In total, Australia sent more than 4,000 people to PNG and Nauru after it began offshore processing in 2012. Of this number, 949 people have been returned to their countries of origin, both voluntarily and involuntarily.[xii] According to the Australian Department of Home Affairs, as of 28 February 2021, a total of 130 people subject to offshore processing remained in PNG.[xiii]

In November 2016, Australia made an agreement with the United States of America to resettle up to 1,200 refugees from PNG and Nauru. As of 28 February 2021, 928 people have been resettled to the United States, 418 of whom directly from PNG.[xiv] It is now estimated that the final resettlements will take place in March or April 2021.[xv]In addition, in October 2020, the Australian Government said that around 80 people were expected to remain on Nauru and PNG following the end of the resettlement deal.[xvi]

4.2. Current issues

It is our position that the transfer of refugees and people seeking asylum from Australia to PNG does not extinguish the legal responsibility of Australia for the protection of these people. However, the continuation of this arrangement and the responsibility of PNG in aiding and abetting the mistreatment of asylum seekers, in collaboration with Australia, has been a source of profound international concern.

In effect, although the Supreme Court ruled that the detention of asylum seekers was unconstitutional in 2016, the conditions for the re-emergence of harmful detention practices remain, as does the possibility of the revival of third-country offshoring practices in the absence of clarity over who has the duty of care and responsibility in these situations.

The transfer of people in 2017 from Lombrum RPC to the three centres near Lorengau town did not result in genuine improvements. Refugees and asylum seekers continued to live in a highly controlled environment where they were subject to a nightly curfew and their movements were monitored by private security personnel. They had to live at those designated facilities and needed to seek permission to live elsewhere. Access to visitors, including human rights organisations, remained restricted. Those who needed medical treatment that was not available on Manus Island needed to go through an approval process to be able to travel to Port Moresby for medical care.[xvii]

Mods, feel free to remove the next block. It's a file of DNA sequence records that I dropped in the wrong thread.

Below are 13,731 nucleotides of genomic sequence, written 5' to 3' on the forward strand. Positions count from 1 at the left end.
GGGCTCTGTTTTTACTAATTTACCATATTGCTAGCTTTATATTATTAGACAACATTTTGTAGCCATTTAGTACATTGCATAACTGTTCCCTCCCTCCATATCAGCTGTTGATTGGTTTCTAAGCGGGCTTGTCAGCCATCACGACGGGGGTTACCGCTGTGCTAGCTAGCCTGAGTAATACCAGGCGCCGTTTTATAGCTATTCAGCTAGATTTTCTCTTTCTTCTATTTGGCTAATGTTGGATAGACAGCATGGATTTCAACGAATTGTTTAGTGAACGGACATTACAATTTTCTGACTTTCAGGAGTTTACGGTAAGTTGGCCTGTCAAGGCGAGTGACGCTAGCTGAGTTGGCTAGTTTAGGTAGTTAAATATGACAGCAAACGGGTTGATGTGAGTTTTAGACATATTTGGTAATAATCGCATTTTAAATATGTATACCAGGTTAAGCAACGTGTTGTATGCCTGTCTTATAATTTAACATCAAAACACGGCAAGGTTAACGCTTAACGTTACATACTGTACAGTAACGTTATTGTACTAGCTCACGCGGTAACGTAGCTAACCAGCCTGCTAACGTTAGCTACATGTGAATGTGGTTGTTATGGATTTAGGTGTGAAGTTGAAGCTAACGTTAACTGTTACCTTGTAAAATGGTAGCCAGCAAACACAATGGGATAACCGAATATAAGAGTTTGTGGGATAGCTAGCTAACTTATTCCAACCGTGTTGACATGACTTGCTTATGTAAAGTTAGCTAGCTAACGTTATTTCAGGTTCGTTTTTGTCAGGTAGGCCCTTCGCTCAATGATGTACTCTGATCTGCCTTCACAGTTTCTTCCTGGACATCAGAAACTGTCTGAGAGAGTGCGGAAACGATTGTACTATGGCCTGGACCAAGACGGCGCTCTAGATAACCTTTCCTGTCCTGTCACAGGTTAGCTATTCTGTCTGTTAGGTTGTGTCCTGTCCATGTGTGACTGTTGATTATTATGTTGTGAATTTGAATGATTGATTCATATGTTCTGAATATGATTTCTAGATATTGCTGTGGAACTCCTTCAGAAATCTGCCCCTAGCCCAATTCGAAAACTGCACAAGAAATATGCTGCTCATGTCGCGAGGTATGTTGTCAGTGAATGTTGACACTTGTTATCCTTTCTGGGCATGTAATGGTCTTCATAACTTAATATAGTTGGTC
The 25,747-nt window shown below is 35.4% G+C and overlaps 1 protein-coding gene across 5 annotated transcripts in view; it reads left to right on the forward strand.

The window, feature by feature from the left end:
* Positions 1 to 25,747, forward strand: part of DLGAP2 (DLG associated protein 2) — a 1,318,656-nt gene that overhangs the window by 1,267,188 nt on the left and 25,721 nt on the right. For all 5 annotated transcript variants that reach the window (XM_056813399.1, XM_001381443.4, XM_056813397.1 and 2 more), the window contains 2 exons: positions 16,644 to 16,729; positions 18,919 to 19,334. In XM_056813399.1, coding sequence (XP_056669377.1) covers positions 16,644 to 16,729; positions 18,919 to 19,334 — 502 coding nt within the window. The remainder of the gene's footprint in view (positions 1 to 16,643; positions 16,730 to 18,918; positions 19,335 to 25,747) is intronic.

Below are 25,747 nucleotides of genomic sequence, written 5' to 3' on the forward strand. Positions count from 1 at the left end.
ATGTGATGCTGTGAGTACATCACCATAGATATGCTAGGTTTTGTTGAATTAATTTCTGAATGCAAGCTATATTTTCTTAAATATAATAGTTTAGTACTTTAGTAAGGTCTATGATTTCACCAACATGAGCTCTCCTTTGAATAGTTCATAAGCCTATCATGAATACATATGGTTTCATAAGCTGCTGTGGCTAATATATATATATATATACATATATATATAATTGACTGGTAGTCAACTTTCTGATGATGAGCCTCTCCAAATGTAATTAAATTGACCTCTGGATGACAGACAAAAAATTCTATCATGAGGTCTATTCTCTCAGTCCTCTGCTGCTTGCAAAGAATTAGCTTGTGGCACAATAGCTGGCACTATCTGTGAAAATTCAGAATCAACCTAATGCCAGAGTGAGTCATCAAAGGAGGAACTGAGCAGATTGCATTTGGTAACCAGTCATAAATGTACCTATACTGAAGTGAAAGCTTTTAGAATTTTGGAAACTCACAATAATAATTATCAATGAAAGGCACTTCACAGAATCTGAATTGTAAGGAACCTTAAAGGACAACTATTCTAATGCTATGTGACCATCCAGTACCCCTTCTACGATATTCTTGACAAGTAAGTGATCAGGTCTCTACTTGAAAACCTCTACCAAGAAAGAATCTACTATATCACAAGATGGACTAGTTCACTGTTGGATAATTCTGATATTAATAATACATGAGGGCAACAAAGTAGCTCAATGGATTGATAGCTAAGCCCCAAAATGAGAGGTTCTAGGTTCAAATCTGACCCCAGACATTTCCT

Today, not much has changed. Refugees, who now live in Port Moresby, still live a highly controlled life. We continue to hold serious concerns about the treatment and well-being of people who remain PNG.

Issue: significant gaps in support

Those who remain in PNG, eight years after being sent to offshore processing arrangements, face a number of serious issues. These include substandard medical care (especially mental health care), inadequate and unreliable supplies of food and drinking water (with repeated and unexplained cuts) and inadequate case management.

Some refugees with severe mental health issues have been effectively abandoned by service providers. There is no mental health outreach and monitoring program, no trauma-informed case management, and no torture and trauma counselling services. Severe mental health concerns are mainly managed through an enforcement and compliance framework and treated as behavioural concerns. An example of this is the treatment of a man who tried to end his life in 2019 by setting fire to himself and his room. The PNG police stated that they would charge him with arson and attempted suicide.[xviii] Under the PNG criminal code, attempting suicide remains a crime which carries a penalty of up to one year in prison.[xix]

Issue: lack of meaningful opportunities for integration and settlement

A small number of people who decided to settle in PNG have faced numerous challenges. Some of those challenges, for example discrimination in the community, are borne out of societal biases. Others are the direct results of PNG entering an agreement with another country (i.e. Australia) without having a proper plan.

Refugees report that, when they tried to settle in the community, they have received no support. In fact some have even lost some of the support available to their peers who remain in refugee centres. This included access to subsidised healthcare. They have faced issues with work and travel permits and have no education opportunities.